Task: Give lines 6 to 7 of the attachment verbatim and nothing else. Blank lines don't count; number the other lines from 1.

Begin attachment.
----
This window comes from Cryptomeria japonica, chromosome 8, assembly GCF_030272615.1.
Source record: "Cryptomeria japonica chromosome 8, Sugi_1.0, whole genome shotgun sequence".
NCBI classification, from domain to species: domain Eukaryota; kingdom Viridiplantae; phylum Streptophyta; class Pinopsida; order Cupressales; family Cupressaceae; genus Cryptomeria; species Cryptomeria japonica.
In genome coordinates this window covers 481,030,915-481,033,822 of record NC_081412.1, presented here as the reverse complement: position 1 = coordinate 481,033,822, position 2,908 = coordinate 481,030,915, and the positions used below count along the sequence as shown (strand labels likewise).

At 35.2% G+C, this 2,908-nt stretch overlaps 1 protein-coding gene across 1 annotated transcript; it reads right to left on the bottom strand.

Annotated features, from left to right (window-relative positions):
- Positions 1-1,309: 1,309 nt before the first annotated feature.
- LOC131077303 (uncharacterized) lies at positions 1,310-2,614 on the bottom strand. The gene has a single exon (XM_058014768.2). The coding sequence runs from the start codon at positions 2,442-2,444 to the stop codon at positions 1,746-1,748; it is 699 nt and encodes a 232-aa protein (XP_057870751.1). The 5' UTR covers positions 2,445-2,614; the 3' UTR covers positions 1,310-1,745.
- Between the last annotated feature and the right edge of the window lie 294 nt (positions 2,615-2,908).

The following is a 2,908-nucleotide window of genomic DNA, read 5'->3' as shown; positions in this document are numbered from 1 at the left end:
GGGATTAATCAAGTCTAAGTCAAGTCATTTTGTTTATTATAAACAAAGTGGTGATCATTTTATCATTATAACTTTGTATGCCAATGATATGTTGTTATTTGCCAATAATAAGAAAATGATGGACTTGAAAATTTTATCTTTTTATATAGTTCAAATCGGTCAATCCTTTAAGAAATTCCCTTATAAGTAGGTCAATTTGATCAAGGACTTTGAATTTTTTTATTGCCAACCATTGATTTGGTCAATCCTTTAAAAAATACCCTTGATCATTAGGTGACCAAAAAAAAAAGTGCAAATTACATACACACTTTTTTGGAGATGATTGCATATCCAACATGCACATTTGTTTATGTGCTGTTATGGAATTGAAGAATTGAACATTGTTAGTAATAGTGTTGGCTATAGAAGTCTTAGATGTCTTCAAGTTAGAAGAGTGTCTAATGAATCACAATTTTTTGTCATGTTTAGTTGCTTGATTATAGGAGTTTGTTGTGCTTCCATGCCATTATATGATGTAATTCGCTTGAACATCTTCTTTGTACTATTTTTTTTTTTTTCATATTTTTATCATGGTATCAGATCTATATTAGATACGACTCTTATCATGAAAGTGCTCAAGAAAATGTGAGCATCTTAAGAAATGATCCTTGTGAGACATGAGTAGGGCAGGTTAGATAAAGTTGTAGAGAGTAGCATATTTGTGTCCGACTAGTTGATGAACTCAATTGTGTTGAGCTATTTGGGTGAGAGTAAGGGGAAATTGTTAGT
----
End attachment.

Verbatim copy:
Annotated features, from left to right (window-relative positions):
- Positions 1-1,309: 1,309 nt before the first annotated feature.